The Character of Caliban in The Tempest Essay

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The Character of Caliban in The Tempest Caliban is the only authentic native of what is often called 'Prospero's Island'. However, he is not an indigenous islander, his mother Sycorax was from Argier, and his father Setebos seems to have been a Patagonian deity. Sycorax was exiled from Argier for witch-craft, much like Prospero himself, and Caliban was born on the island. Caliban's own understanding of his position is made eloquently plain when we first meet him: I must eat my dinner. This island's mine, by Sycorax my mother, Which thou tak'st from me. When thou cam'st first, Thou strok'st me, and made much of me, would'st give me Water with berries in't, and teach me how To name the bigger…show more content…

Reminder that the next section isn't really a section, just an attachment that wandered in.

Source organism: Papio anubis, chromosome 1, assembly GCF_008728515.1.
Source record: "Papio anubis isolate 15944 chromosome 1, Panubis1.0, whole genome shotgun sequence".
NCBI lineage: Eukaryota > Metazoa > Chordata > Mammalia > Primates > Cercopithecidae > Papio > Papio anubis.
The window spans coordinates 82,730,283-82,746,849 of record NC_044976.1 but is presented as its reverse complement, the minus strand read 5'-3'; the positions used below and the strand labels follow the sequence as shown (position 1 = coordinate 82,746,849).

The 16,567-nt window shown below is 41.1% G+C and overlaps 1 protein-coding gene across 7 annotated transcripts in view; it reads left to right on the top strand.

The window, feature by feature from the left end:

Prospero and Miranda were both involved in Caliban's education, and the three lived as a family until Caliban overstepped a boundary clear to the two Milanese. Prospero: Thou most lying slave, Whom stripes may move, not kindness! I have used thee, Filth as thou art, with human care, and lodged thee In mine own cell, till thou didst seek to violate The honour of my child. Caliban: O ho, O ho! Would't that it had been done! Thou didst prevent me. I had peopled else This isle with Calibans. Miranda: Abhorred slave, Which any print of goodness will not take, Being capable of all ill! I pitied thee, Took pains to make thee speak, taught thee each hour One thing or other. When thou didst not, savage, Know thine own meaning, but wouldst gabble like A thing most brutish, I endowed thy purposes With words that made them known. (1.2.344-358) Miranda is frankly snobbish here, but is excused by the fact that Caliban has attempted to rape her. Caliban is not at all ashamed of the incident. For Miranda, this justifies his current treatment, proving his natural inferiority: But thy vile race, Though thou didst learn, had that in't which good natures Could not abide to be with. Therefore wast thou Deservedly confined into
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